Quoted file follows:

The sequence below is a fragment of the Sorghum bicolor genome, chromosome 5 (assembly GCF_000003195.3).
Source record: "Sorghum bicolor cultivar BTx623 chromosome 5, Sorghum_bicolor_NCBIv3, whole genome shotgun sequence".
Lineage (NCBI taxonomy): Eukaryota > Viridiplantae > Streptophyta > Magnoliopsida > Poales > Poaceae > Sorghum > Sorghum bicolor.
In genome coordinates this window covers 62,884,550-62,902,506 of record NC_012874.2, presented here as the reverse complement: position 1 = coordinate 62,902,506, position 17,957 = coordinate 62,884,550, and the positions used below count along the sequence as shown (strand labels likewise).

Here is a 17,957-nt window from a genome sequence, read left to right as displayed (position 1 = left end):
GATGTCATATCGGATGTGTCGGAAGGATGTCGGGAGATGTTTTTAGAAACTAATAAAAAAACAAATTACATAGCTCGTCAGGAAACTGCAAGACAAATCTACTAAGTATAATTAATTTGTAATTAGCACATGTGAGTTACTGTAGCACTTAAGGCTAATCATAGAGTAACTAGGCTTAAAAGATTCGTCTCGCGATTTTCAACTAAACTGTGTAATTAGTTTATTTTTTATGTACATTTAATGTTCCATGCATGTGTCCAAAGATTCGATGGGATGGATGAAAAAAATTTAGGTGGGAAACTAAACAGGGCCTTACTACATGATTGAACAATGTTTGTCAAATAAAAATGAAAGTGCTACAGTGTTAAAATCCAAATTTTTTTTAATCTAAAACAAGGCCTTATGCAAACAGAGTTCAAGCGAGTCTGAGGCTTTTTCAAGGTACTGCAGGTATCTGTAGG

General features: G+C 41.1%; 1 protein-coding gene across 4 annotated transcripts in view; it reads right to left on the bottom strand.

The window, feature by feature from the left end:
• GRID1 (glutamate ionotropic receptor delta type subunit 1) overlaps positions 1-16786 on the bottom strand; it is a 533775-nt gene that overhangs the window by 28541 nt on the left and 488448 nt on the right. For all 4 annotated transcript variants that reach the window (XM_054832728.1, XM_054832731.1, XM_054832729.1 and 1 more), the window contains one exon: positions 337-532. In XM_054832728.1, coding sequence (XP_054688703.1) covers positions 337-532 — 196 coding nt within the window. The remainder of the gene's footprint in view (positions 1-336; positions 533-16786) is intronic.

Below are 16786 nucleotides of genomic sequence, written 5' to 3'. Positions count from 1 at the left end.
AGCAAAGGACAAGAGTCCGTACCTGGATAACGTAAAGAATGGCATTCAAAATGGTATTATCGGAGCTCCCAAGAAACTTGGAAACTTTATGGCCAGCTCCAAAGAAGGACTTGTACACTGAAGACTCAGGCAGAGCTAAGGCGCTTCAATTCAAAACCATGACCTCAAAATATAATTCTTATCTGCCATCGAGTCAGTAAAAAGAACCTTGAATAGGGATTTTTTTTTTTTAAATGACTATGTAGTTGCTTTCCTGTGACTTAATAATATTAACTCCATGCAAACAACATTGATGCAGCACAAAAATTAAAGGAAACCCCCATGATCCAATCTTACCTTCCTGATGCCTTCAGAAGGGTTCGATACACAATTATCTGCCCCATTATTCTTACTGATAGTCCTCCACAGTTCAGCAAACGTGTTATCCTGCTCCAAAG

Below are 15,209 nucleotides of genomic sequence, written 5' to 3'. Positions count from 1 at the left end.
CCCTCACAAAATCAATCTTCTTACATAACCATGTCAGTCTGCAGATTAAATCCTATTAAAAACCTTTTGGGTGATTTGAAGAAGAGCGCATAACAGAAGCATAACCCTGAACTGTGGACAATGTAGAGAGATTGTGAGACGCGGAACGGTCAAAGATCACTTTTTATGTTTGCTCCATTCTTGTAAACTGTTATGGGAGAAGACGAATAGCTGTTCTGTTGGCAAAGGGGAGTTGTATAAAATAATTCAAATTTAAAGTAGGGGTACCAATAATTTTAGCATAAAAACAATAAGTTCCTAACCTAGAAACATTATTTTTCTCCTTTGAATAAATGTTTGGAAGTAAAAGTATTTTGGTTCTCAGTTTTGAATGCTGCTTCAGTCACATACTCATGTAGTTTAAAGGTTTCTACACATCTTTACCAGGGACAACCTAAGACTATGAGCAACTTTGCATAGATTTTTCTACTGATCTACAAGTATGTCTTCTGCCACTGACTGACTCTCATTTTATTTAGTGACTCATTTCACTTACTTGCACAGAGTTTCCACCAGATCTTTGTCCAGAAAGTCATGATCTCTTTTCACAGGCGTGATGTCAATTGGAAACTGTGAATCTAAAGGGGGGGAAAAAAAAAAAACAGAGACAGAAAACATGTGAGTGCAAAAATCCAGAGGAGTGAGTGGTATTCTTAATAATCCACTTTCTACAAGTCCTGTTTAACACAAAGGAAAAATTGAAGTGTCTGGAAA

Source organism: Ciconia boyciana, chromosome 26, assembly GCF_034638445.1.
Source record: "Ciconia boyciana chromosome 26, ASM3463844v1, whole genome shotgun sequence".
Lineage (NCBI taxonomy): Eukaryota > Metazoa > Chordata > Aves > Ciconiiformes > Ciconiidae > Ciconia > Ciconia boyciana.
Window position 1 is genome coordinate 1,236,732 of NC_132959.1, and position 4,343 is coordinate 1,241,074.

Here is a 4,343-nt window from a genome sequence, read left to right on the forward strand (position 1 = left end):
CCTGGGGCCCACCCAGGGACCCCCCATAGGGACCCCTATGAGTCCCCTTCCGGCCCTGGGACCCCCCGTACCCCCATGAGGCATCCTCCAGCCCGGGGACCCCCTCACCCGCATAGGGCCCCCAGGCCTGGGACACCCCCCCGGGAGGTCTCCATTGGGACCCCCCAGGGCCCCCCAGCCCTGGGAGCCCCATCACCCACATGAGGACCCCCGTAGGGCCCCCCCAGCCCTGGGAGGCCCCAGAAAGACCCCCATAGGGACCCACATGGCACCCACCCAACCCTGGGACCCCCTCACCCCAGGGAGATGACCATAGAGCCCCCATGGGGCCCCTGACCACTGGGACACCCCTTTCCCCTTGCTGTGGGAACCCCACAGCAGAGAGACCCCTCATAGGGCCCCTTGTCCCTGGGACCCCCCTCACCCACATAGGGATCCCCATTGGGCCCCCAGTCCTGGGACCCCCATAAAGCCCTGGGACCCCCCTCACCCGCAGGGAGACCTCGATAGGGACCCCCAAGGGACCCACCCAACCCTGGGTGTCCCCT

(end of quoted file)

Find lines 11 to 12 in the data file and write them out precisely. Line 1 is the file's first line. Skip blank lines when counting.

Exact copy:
AGCAAAGGACAAGAGTCCGTACCTGGATAACGTAAAGAATGGCATTCAAAATGGTATTATCGGAGCTCCCAAGAAACTTGGAAACTTTATGGCCAGCTCCAAAGAAGGACTTGTACACTGAAGACTCAGGCAGAGCTAAGGCGCTTCAATTCAAAACCATGACCTCAAAATATAATTCTTATCTGCCATCGAGTCAGTAAAAAGAACCTTGAATAGGGATTTTTTTTTTTTAAATGACTATGTAGTTGCTTTCCTGTGACTTAATAATATTAACTCCATGCAAACAACATTGATGCAGCACAAAAATTAAAGGAAACCCCCATGATCCAATCTTACCTTCCTGATGCCTTCAGAAGGGTTCGATACACAATTATCTGCCCCATTATTCTTACTGATAGTCCTCCACAGTTCAGCAAACGTGTTATCCTGCTCCAAAG

Below are 15,209 nucleotides of genomic sequence, written 5' to 3'. Positions count from 1 at the left end.